Last week three Spokane Valley firefighters at Station 3 in Liberty Lake got the chance to meet a baby girl for the second time. Their first meeting in January was a little rushed: A man called 911 at 7:48 a.m. to report that his wife was in labor. The firefighters and an American Medical Response ambulance crew delivered a healthy baby girl at 8:04 a.m.
“She’s doing really good,” said the happy father, Joel Elgee. “We’re just so thankful.”
Elgee, his wife, Lisa Clarizio Elgee, and their infant daughter Leona brought cake to the station to express their gratitude. Hugs and handshakes were exchanged. Paramedic Nick Muzik, who caught Leona as she came out, held her in his arms. “It’s my first birth,” he said. “It’s pretty rare. It’s a pretty special time.”
Clarizio Elgee was three days overdue with her first child when her water broke early in the morning on Jan. 25. As a first-time mother, she was expecting her labor to be lengthy and decided to stay home and be comfortable as long as she could. The contractions weren’t strong and even stopped for a while.
“I could have gone to the hospital,” she said. “I didn’t think it would go so fast. It went from not very intense to very intense very quickly.”
She asked her husband to check her progress. He looked and wordlessly picked up the phone to call 911. He told the dispatcher he could see the baby’s head. “I was holding (Leona) back in while she was trying to push,” he said. “It was intense.”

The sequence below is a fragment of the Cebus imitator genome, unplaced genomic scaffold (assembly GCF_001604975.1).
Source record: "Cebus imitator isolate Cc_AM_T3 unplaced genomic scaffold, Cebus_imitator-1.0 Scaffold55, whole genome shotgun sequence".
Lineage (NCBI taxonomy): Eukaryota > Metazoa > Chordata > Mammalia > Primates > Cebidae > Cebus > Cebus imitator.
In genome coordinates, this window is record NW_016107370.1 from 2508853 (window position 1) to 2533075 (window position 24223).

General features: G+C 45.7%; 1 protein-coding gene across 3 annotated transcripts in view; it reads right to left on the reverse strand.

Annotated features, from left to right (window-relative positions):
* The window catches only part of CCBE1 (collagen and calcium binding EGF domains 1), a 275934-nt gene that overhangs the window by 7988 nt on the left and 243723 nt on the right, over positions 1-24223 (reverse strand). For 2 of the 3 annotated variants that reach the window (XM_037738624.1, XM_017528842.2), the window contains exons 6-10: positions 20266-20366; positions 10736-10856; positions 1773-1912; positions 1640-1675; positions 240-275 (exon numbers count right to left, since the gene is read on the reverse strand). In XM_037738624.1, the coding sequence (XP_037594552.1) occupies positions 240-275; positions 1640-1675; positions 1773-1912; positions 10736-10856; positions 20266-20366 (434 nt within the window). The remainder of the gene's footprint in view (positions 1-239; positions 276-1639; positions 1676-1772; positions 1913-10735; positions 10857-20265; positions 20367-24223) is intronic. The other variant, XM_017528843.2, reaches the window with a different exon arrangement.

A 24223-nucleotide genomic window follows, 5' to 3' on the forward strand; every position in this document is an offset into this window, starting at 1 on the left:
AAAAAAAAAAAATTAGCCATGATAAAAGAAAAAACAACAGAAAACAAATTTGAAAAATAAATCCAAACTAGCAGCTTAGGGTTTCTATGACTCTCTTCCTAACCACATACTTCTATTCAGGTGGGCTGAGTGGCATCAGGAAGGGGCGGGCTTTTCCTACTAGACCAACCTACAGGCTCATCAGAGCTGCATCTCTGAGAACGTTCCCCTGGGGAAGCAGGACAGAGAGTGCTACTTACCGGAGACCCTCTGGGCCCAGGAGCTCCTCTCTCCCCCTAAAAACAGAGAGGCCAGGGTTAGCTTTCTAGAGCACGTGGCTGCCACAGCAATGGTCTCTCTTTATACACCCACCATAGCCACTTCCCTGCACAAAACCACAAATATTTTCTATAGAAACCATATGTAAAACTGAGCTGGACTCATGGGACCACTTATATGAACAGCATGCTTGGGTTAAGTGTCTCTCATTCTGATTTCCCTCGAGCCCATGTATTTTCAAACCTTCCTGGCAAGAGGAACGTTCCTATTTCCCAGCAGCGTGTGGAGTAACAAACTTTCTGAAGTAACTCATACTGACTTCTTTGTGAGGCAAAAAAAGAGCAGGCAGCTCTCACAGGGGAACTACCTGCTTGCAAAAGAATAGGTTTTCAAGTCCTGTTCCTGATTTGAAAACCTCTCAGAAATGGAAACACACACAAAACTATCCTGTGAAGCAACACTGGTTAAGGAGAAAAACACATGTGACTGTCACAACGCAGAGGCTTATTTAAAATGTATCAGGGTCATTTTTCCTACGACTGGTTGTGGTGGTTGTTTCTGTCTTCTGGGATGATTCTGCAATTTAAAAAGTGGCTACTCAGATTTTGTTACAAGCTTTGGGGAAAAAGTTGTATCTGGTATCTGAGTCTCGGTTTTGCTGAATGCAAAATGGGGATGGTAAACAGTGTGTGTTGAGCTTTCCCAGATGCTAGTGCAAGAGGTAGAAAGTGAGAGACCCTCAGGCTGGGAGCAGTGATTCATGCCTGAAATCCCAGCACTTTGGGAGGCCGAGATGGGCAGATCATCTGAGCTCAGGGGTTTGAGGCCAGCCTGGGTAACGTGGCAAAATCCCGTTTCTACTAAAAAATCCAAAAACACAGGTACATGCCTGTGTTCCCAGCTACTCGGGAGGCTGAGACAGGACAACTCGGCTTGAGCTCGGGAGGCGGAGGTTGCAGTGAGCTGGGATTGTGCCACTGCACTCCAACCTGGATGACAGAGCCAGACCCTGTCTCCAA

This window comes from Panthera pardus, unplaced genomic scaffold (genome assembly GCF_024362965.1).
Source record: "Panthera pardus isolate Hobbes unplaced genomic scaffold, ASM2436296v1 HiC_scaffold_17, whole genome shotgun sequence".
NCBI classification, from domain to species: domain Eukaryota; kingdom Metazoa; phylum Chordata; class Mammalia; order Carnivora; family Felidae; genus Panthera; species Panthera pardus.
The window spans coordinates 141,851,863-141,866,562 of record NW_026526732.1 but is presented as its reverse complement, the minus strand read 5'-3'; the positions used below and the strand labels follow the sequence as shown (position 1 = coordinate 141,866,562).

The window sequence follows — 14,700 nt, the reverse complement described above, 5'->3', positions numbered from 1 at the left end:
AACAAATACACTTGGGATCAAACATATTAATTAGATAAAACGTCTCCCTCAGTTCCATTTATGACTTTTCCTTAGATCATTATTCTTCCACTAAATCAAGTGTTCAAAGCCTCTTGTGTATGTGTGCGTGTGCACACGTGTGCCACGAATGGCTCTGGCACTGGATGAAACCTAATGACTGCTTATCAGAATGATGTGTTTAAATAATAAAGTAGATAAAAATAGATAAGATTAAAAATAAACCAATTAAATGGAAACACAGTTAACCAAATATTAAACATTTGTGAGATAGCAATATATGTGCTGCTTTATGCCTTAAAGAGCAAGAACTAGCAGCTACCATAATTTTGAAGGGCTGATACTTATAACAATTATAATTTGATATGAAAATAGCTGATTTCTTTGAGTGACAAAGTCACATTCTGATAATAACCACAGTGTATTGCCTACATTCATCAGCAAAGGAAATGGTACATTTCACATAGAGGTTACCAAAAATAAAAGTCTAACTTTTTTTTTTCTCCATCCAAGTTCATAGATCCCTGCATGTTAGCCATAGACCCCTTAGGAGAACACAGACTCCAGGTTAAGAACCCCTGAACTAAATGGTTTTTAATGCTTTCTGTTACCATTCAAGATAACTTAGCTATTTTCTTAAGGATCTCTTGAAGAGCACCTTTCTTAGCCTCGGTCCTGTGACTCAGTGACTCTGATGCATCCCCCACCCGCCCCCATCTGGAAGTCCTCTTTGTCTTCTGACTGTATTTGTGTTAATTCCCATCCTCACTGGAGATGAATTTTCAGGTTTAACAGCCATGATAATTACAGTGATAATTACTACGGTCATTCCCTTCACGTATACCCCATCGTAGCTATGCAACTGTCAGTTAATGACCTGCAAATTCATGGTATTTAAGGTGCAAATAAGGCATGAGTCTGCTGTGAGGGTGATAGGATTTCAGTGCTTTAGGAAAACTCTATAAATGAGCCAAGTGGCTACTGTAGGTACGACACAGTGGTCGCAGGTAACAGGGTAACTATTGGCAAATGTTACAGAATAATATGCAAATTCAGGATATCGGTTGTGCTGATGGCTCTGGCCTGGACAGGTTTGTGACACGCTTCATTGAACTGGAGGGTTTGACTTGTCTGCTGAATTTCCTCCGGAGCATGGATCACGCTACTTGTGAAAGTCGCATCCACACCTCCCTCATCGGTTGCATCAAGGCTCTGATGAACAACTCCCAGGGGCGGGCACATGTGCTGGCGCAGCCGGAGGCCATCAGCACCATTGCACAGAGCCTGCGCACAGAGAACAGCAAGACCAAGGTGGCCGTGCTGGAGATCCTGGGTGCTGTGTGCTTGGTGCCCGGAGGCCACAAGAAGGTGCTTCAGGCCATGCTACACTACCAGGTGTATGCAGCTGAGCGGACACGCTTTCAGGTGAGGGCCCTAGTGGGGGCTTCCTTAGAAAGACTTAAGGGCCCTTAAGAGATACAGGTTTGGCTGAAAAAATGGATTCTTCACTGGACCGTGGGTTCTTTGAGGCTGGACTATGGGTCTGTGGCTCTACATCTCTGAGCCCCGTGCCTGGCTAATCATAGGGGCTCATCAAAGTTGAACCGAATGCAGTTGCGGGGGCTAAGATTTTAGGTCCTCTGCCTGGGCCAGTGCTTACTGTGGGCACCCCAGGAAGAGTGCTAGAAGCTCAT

Their house is on a hidden cul-de-sac near Rocky Hill Park. “We had to find your house,” Muzik said. “It took us six, seven minutes to get there.” Told the baby was crowning, no one took any time to park or turn around the fire engine. The crew simply left it in the middle of the street and ran inside.
“We were sure glad you came when you did,” Elgee said.
Clarizio Elgee had the birth all planned out. She had a midwife and a birthing coach. She took birthing classes that focused on relaxation. Having her first baby on her bathroom floor with several strangers in attendance wasn’t part of the plan. “I was going to have soft music,” she said. “I just remember lying on the floor and looking at all these black boots.”
Their professionalism put her at ease, she said. “When they got there they were just friendly and got right to work,” she said.
Firefighter Paul Turcotte was handing Muzik the supplies he called out for. Capt. Gary Collins, the only one on the crew with previous experience helping mothers give birth, was also assisting. Collins said he appreciates the family coming to the station to let the firefighters know everything is going well.
“We deal with the opposite in life,” he said. “It’s so refreshing and so rewarding to celebrate life coming into this world. It’s pretty rewarding when you have a day like that.”